FEATURES,  View from the Water

View from the Water – Terry Laughlin tribute


The death of Terry Laughlin is a sad loss to the swimming community, but his legacy will live on. By Simon Griffiths


The last time I met Terry

Laughlin, earlier this year,

we played a game of pool. He

wasn’t very good at it. But

with every shot, he got better. Winning

or losing didn’t matter. It was the

process of continuous improvement

that inspired him and gave him joy.

He watched, he analysed,

he practised and he got

better.

He told me he’d go

away and practise

some more, and

he promised me a

re-match. Sadly,

that re-match

can’t happen now.

Terry died from

complications

linked to prostate

cancer on 20 October

2017. He was just 66.

The process he applied to

our game of pool extended to all

areas of his life, especially swimming

and the teaching of swimming. He

also greatly enjoyed writing about

swimming and was passionate about

sharing his love of the water. He was

a consistent and thought-provoking

contributor to these pages between

2013 and October this year. In our

August issue, he wrote movingly about

living and swimming with cancer.

The central concept behind Terry’s

approach to swimming was that our

primary focus should be on reducing

resistance rather than increasing

propulsion, which runs contrary to our

instincts when we hit the water. His

second powerful idea is that, instead

of training ourselves to be able to

sustain hard physical effort for longer,

we should seek ways to minimise our

energy expenditure while swimming

and avoid wasteful efforts. As a

consequence, we should be able to

swim faster for longer.

Terry spent countless hours

watching the world’s best swimmers

and trying to figure out what makes

them so fast. He was a skilled observer.

For example, in the summer I shared

a video with him of Ferry Weertman

approaching the finish of the 10km

World Championships, which he

won. It looked to me as if Ferry was

breathing both sides, every stroke.

Terry disagreed. He said Ferry was

merely turning his head to keep an

eye on the competition. We asked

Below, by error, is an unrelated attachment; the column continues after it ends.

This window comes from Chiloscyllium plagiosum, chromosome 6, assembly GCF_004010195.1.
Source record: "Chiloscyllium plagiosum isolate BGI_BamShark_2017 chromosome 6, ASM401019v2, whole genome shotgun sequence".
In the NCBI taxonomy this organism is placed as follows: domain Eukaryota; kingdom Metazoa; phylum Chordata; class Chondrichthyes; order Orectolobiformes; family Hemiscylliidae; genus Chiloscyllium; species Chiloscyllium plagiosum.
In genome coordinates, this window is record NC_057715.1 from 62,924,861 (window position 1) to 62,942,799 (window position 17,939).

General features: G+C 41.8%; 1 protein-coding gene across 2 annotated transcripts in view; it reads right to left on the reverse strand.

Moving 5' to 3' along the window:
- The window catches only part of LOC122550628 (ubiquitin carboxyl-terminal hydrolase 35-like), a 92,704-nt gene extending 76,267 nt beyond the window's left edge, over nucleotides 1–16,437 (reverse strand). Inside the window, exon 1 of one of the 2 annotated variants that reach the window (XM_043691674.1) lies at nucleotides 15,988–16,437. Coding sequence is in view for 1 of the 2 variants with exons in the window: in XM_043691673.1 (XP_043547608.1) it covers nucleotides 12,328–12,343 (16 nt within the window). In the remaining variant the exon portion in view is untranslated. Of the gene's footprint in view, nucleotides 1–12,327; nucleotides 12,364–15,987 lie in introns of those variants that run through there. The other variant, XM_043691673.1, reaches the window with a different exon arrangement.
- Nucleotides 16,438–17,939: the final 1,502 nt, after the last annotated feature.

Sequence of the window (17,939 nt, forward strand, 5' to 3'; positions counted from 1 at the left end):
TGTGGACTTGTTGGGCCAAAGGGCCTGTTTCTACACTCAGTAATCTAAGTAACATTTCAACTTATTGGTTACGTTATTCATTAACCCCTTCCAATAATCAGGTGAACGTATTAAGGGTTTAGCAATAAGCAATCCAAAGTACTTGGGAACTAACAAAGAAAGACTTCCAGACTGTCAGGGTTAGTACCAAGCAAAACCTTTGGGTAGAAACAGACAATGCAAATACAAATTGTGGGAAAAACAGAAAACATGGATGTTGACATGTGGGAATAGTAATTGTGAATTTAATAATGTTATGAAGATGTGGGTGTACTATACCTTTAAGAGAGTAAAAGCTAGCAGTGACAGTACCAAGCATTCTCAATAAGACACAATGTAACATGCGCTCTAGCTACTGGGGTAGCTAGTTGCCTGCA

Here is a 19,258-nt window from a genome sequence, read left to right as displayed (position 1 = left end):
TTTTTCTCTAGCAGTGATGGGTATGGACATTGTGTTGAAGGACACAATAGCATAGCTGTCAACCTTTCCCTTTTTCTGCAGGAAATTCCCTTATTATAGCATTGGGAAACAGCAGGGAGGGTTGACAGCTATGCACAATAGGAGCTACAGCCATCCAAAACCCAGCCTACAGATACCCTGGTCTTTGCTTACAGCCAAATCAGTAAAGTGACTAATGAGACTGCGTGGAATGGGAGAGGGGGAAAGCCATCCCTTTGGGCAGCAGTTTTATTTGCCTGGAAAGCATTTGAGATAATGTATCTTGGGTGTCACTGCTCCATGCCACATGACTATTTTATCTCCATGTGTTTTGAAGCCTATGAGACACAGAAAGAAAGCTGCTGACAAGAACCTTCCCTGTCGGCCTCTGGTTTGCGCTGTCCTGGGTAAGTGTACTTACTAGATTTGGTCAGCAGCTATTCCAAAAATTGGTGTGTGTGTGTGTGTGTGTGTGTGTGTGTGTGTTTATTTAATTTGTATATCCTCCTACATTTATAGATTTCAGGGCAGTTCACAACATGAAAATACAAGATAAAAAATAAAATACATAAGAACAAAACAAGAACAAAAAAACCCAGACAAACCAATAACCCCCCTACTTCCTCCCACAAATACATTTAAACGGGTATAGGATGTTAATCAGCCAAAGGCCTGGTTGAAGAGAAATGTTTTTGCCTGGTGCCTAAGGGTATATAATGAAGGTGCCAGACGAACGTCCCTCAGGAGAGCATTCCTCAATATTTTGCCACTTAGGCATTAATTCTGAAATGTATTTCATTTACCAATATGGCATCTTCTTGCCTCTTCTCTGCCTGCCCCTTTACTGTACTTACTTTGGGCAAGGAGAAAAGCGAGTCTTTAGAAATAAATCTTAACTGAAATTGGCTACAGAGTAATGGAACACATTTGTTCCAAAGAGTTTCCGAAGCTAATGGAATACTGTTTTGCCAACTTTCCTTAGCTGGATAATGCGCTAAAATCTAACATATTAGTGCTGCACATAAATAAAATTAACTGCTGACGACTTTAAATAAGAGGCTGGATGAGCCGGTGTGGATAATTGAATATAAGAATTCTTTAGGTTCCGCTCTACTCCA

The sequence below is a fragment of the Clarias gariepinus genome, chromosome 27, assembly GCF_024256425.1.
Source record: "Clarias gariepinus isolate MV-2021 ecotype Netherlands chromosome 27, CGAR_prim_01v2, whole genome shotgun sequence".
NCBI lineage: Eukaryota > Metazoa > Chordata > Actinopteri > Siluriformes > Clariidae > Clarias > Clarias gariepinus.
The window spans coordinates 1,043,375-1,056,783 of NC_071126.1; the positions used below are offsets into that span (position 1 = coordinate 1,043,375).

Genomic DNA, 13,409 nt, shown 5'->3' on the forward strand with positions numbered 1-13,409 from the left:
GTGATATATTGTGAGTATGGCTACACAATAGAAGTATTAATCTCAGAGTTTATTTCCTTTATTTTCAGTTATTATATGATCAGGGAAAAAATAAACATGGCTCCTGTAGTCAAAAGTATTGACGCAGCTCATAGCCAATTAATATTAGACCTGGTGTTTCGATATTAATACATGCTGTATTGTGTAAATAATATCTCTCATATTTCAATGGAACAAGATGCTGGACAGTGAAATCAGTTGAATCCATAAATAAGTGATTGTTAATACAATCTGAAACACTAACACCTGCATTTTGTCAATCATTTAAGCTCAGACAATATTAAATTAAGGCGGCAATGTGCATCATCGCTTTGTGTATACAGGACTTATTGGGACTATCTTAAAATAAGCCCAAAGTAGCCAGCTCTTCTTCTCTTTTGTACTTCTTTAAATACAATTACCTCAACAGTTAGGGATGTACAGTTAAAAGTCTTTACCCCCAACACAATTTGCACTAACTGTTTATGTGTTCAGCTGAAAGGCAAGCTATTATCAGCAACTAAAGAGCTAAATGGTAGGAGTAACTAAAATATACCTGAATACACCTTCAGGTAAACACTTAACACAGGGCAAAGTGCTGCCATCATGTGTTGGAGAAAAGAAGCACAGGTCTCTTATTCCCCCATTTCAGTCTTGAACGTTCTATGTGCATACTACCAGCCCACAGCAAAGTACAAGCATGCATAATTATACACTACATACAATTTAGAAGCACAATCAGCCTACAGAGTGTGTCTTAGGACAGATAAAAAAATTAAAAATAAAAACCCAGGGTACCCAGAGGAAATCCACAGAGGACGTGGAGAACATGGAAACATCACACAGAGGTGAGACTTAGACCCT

Ferry, through Twitter, and

he confirmed Terry

was correct.

Once he’d made

his observations,

he considered

what he could

incorporate

into his own

swimming

and that of

the people

he taught. He

advocated focusing

on one technique

point at a time and

fully engaging your brain in

the swimming process to accelerate

learning. He would constantly measure

his stroke rate and stroke count – the

two measures that determine your

speed through the water – so he could

track the effect of changing his focus

points. He didn’t train for swimming,

he practised. He never stopped looking

for ways to swim more efficiently and

this meant his swimming was always a

journey and always a pleasure.

As a teacher he developed a process

that works particularly well for people

who come to swimming later in life or

take up swimming again after years of

neglect. He appreciated that most of

us will never have the fitness, strength

and time to spend in the water as

elite swimmers but we could at least

emulate the techniques that made them

fast, and we can also experience great

joy in both the learning process and

swimming journey.

My own experience with Terry’s

teaching has been entirely positive. I

swim faster now than five years ago

and have a much greater awareness of

what I’m doing in the water, and I enjoy

swimming more. Terry didn’t just teach

front crawl either. I once did a half-hour

session with him on breaststroke and a

few months later I knocked six seconds

of my 200m time.

His passing is a sad loss for the

global swimming community. We are

fortunate that his name and legacy

lives on through the network of Total

Immersion coaches he has nurtured

through his life’s work.

I created Outdoor Swimmer in 2011 (initially as H2Open Magazine) as an outlet for my passion for swimming outdoors. I've been a swimmer and outdoor swimmer for as long as I remember. Swimming has made a huge difference to my life and I want to share its joys and benefits with as many people as possible. I am also the author of Swim Wild & Free: A Practical Guide to Swimming Outdoors 365 a Year.